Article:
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Newsline 18 November 2016

This week we were delighted with an excellent feature from BBC Two's 'Daily Politics' on our founder Charles Bradlaugh MP – whose portrait bust we recently unveiled in Parliament.

Our honorary associate Dr Evan Harris, the former Liberal Democrat MP, spoke on the programme about both Bradlaugh's life and the Society's work today. The video about the bust can be seen here, with the full clip (including discussion) available here from 48 minutes in.

Bradlaugh faced an immense struggle to take his seat in the House of Commons, and it's wonderful to see him now getting the recognition he deserves with the portrait bust which is now on prominent display in the Palace of Westminster.

If you're not already a member, help us continue Bradlaugh's work by joining the Society today or giving a donation to our 150th anniversary appeal. Any donation, no matter how much it is worth, is gratefully received.

The highlight of our 150th anniversary year has been our conference in September. We heard from some excellent speakers and all of the fascinating talks are now on YouTube.

If you are a member, we look forward to seeing you at our upcoming AGM.

The rise of faith schools will deeply divide our society

The rise of faith schools will deeply divide our society

Our campaigns director Stephen Evans writes for TES on ministers' plans to open the floodgates to new faith schools and more religious discrimination - despite the fact that we live in an increasingly secular and religiously diverse nation.

BBC to increase non-Christian religious broadcasting

BBC to increase non-Christian religious broadcasting

News | Mon, 14 Nov 2016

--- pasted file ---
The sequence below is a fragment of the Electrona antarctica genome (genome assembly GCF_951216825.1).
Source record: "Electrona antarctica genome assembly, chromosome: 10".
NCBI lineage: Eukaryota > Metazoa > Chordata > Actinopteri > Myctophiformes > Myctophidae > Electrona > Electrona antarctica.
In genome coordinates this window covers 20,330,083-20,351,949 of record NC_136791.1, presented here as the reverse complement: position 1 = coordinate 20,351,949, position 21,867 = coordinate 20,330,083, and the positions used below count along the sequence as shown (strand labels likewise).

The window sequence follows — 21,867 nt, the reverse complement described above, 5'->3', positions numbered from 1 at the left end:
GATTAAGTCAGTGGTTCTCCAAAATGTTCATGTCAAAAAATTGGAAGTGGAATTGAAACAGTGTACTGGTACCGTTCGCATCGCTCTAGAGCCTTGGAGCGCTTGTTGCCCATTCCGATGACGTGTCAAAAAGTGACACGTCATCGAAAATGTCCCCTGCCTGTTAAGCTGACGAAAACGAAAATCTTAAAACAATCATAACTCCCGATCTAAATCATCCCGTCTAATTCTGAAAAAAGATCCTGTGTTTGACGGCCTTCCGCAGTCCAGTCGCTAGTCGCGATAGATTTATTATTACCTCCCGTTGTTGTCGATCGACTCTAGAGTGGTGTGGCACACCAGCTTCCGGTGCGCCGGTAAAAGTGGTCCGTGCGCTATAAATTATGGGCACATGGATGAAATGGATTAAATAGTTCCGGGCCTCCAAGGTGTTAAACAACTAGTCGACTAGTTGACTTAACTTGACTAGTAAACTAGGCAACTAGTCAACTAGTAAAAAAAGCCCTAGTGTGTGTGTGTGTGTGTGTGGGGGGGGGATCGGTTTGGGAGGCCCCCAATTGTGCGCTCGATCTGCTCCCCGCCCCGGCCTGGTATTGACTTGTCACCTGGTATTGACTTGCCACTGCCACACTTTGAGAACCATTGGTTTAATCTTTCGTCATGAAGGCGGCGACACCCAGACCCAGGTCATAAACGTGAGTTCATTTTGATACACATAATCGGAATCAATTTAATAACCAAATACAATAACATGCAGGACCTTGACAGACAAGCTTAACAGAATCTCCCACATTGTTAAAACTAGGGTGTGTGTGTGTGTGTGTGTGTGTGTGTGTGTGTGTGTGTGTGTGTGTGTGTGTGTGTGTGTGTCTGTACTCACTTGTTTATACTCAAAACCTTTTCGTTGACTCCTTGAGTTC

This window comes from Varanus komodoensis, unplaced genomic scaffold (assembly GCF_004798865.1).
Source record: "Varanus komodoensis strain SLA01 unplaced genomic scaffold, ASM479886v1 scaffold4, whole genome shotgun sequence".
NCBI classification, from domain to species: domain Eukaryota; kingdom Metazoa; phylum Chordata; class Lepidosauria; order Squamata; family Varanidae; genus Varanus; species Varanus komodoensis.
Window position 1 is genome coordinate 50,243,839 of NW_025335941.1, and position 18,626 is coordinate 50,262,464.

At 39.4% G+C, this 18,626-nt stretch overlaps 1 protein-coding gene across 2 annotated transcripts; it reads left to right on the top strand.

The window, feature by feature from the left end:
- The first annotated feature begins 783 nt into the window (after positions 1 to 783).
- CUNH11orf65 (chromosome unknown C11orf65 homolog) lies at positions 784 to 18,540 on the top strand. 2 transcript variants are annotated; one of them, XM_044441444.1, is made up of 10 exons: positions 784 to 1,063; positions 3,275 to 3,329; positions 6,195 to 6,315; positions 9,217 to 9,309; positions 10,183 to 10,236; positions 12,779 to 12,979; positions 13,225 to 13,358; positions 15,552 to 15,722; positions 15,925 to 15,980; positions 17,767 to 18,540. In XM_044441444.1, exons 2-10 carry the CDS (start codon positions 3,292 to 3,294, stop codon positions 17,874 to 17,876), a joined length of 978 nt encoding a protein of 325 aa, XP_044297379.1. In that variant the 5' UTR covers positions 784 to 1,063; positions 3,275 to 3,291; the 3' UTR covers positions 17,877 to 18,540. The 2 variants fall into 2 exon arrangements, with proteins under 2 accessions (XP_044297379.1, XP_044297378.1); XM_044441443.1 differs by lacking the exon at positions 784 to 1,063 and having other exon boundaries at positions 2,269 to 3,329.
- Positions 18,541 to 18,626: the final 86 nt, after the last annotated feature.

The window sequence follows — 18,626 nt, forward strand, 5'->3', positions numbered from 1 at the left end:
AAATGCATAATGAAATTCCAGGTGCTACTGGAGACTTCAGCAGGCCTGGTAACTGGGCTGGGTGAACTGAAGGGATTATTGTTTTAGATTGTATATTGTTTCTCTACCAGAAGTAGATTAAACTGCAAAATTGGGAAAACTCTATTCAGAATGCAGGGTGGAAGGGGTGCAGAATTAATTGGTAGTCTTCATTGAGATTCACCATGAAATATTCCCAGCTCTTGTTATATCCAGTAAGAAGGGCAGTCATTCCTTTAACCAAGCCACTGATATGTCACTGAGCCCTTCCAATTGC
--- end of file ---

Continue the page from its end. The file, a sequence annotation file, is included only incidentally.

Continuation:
After criticising itself for devoting too much of its religious broadcasting to Christianity, the BBC is to consider increasing its religious broadcasting to allow more time for minority faiths.

Religious leaders have been invited by BBC director-general Lord Hall to "join discussions about plans for multi-faith coverage," the Times reported.

The Muslim Council of Britain has asked the BBC to consider broadcasting Islamic prayers.

The Times reported that an increase in broadcasting for minority faiths "would not be at the expense of Christian output" suggesting the BBC will move towards an overall increase in religious programming.

A BBC source told the Independent: "The BBC will do more to represent faiths across the board, and has specifically rejected the notion of in any way diminishing what it does around Christianity."

Another BBC source told the Times that "Faith is remarkably important. The BBC can and must do more to ensure that the important role faith plays is recognised and reflected in our programming."

NSS campaigns director Stephen Evans said: "It's not the job of the BBC to promote religion. By ignoring the fact that religious broadcasting is the least popular genre amongst its viewers, the BBC risks alienating the non-religious majority.

"There are numerous niche channels offering round-the-clock religious programming for people that want that sort of thing. There is no need for the BBC to ramp up religious programming that few people are interested in. Increasing the total amount of religious broadcasting will simply mean producing more content that very few people enjoy or watch.

"There is a place for informative and thought-provoking religious programming that reflects the religion and belief demographics in the UK, but simply broadcasting acts of worship or religious messages would be the totally wrong approach."

This week in the press...

The clip from the 'Daily Politics' about the bust can be seen here, with the full feature (including discussion with our honorary associate Dr Evan Harris) available here from 48 minutes in.

In addition to the article by campaigns director Stephen Evans which was published in TES, NSS Council member Sadikur Rahman was quoted in The Economist on how the state should respond to sharia councils.

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